But just 4 weeks after treatment, dramatic improvements were apparent. Patient 1’s ABR thresholds dropped from over 95 dB to 65 dB in the right ear and 68 dB in the left. Other patients saw thresholds improve to 55-85 dB by 26 weeks. “These are remarkable outcomes,” states Dr. Shu. “To go from complete deafness to near-normal hearing levels is truly extraordinary.”

Equally impressive were the gains in speech perception and sound localization. Using standardized questionnaires, the researchers assessed parameters like speech intelligibility, environmental sound recognition, and the ability to determine the direction of sound sources. All 5 children showed significant improvements in these real-world functional measures.

“gene therapy offers an opportunity to fundamentally change the therapeutic landscape for inherited hearing loss,”

“It’s not just about the numbers,” emphasizes Dr. Chen. “These children can now recognize speech, respond to their names being called, and even dance to music. The impact on their development and quality of life is immense.”

Laying the Foundation for the Future
This study builds upon the team’s previous work demonstrating the safety and efficacy of unilateral OTOF gene therapy in DFNB9 patients. The bilateral approach provides an important added benefit – restoring hearing in both ears.

“Binaural hearing is crucial for speech perception, especially in noisy environments, as well as sound localization and music appreciation,” explains Dr. Li. “These are all critical for a child’s social, cognitive and language development. Bilateral treatment maximizes the potential for these patients to thrive.”

The researchers note that their findings have broader implications beyond DFNB9. “This represents an important proof-of-concept for gene therapy as a viable treatment option for a wide range of inherited hearing disorders,” states Dr. Shu.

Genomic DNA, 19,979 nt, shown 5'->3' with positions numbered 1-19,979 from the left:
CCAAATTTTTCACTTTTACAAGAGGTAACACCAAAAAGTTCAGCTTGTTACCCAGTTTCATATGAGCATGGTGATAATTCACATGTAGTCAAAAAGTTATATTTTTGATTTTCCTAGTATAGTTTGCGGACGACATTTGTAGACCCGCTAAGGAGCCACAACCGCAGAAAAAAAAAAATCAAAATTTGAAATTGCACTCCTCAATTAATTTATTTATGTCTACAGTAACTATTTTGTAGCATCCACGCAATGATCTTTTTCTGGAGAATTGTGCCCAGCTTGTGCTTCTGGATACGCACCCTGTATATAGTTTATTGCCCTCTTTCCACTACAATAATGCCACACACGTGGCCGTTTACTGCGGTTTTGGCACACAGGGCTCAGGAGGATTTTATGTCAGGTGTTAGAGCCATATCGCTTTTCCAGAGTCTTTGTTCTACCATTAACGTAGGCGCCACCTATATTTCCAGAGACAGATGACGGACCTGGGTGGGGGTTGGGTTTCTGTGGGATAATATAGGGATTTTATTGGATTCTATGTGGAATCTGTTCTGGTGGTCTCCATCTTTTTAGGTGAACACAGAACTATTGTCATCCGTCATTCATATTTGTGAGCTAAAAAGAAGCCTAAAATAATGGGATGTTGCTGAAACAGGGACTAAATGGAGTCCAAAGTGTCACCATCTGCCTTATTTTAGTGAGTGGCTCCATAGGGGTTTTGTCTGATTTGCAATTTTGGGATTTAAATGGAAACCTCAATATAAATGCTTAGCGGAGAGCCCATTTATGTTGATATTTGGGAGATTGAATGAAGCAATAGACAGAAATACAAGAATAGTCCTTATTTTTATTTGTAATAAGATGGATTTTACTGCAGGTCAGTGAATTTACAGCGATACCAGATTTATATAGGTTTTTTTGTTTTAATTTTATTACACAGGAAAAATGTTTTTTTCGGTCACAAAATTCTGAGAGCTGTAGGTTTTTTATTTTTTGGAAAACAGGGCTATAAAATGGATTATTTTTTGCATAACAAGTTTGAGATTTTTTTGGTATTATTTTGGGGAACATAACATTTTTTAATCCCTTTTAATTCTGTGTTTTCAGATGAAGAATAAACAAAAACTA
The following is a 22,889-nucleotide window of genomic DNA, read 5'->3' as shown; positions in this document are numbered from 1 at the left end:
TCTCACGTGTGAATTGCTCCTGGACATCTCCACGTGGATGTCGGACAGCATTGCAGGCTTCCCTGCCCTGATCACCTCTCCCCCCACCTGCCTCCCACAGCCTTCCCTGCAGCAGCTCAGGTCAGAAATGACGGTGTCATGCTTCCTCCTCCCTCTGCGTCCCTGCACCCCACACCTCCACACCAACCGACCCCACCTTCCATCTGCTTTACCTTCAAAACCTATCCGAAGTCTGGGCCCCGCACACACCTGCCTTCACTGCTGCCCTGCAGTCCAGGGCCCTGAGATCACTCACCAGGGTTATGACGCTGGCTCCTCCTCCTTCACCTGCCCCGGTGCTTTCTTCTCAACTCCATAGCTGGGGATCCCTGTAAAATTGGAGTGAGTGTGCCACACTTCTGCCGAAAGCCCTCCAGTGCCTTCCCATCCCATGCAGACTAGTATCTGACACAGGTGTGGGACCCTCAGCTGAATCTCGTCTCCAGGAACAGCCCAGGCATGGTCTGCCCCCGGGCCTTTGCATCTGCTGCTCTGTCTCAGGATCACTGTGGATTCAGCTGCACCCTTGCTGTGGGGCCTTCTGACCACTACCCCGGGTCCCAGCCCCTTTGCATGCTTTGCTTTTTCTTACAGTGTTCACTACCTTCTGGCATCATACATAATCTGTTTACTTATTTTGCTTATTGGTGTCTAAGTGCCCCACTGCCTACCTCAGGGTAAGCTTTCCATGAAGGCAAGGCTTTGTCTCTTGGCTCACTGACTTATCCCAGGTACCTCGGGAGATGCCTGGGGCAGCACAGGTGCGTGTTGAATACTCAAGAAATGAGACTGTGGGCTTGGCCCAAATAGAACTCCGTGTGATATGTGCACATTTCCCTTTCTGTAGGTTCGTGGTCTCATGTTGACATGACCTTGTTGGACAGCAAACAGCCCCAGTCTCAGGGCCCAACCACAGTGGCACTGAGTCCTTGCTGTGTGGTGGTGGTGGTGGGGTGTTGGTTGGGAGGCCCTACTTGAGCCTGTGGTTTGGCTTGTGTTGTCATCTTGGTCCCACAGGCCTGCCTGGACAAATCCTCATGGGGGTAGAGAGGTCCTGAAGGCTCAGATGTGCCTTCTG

Indeed, the success of this bilateral strategy could pave the way for similar approaches targeting other deafness genes. “Gene therapy has tremendous potential to transform the landscape of hearing restoration,” adds Dr. Chen. “This study lays the groundwork for expanding these life-changing therapies to many more patients in the years to come.”

Overcoming Hurdles

Developing effective gene therapies for hearing loss has been a formidable challenge. A major obstacle has been the immune system’s response to the viral vectors used to deliver the therapeutic genes.

“Pre-existing antibodies against the virus can prevent the vector from successfully transducing the target cells, and the immune system can also clear the vector after treatment, limiting the therapy’s durability,” explains Dr. Li.

The researchers addressed this issue by administering a short course of steroids around the time of treatment. This helped mitigate any inflammatory response. Encouragingly, they also found no evidence of lasting immune reactions that could undermine the therapy’s long-term efficacy.